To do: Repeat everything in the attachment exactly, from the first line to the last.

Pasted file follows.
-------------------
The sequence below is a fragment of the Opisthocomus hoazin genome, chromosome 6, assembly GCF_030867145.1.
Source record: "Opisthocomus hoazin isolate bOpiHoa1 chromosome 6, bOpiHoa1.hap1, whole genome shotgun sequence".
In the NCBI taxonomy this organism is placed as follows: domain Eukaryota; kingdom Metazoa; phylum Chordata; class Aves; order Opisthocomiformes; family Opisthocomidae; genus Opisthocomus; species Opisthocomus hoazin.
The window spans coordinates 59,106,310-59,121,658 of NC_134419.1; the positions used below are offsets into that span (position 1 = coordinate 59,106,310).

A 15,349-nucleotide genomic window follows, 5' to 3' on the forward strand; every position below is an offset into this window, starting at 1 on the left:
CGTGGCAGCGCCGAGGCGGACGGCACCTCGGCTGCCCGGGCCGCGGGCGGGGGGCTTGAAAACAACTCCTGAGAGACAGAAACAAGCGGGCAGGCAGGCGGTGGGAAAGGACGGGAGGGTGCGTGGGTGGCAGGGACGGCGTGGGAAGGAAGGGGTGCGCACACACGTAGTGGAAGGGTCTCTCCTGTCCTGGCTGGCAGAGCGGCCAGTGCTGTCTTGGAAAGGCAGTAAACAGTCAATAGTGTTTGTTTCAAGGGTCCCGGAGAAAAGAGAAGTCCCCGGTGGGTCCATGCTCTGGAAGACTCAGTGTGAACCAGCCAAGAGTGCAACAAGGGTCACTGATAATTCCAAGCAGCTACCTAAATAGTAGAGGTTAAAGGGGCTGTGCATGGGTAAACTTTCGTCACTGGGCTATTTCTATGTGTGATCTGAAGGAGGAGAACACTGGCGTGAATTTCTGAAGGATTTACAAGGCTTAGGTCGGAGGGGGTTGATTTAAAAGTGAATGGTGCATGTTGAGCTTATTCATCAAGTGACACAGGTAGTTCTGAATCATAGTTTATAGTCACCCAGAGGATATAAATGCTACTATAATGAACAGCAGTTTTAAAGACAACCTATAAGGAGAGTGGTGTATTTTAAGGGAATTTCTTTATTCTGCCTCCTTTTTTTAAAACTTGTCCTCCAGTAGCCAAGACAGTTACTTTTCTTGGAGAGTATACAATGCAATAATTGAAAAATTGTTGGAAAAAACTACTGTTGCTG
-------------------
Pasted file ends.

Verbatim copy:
The sequence below is a fragment of the Opisthocomus hoazin genome, chromosome 6, assembly GCF_030867145.1.
Source record: "Opisthocomus hoazin isolate bOpiHoa1 chromosome 6, bOpiHoa1.hap1, whole genome shotgun sequence".
In the NCBI taxonomy this organism is placed as follows: domain Eukaryota; kingdom Metazoa; phylum Chordata; class Aves; order Opisthocomiformes; family Opisthocomidae; genus Opisthocomus; species Opisthocomus hoazin.
The window spans coordinates 59,106,310-59,121,658 of NC_134419.1; the positions used below are offsets into that span (position 1 = coordinate 59,106,310).

A 15,349-nucleotide genomic window follows, 5' to 3' on the forward strand; every position below is an offset into this window, starting at 1 on the left:
CGTGGCAGCGCCGAGGCGGACGGCACCTCGGCTGCCCGGGCCGCGGGCGGGGGGCTTGAAAACAACTCCTGAGAGACAGAAACAAGCGGGCAGGCAGGCGGTGGGAAAGGACGGGAGGGTGCGTGGGTGGCAGGGACGGCGTGGGAAGGAAGGGGTGCGCACACACGTAGTGGAAGGGTCTCTCCTGTCCTGGCTGGCAGAGCGGCCAGTGCTGTCTTGGAAAGGCAGTAAACAGTCAATAGTGTTTGTTTCAAGGGTCCCGGAGAAAAGAGAAGTCCCCGGTGGGTCCATGCTCTGGAAGACTCAGTGTGAACCAGCCAAGAGTGCAACAAGGGTCACTGATAATTCCAAGCAGCTACCTAAATAGTAGAGGTTAAAGGGGCTGTGCATGGGTAAACTTTCGTCACTGGGCTATTTCTATGTGTGATCTGAAGGAGGAGAACACTGGCGTGAATTTCTGAAGGATTTACAAGGCTTAGGTCGGAGGGGGTTGATTTAAAAGTGAATGGTGCATGTTGAGCTTATTCATCAAGTGACACAGGTAGTTCTGAATCATAGTTTATAGTCACCCAGAGGATATAAATGCTACTATAATGAACAGCAGTTTTAAAGACAACCTATAAGGAGAGTGGTGTATTTTAAGGGAATTTCTTTATTCTGCCTCCTTTTTTTAAAACTTGTCCTCCAGTAGCCAAGACAGTTACTTTTCTTGGAGAGTATACAATGCAATAATTGAAAAATTGTTGGAAAAAACTACTGTTGCTG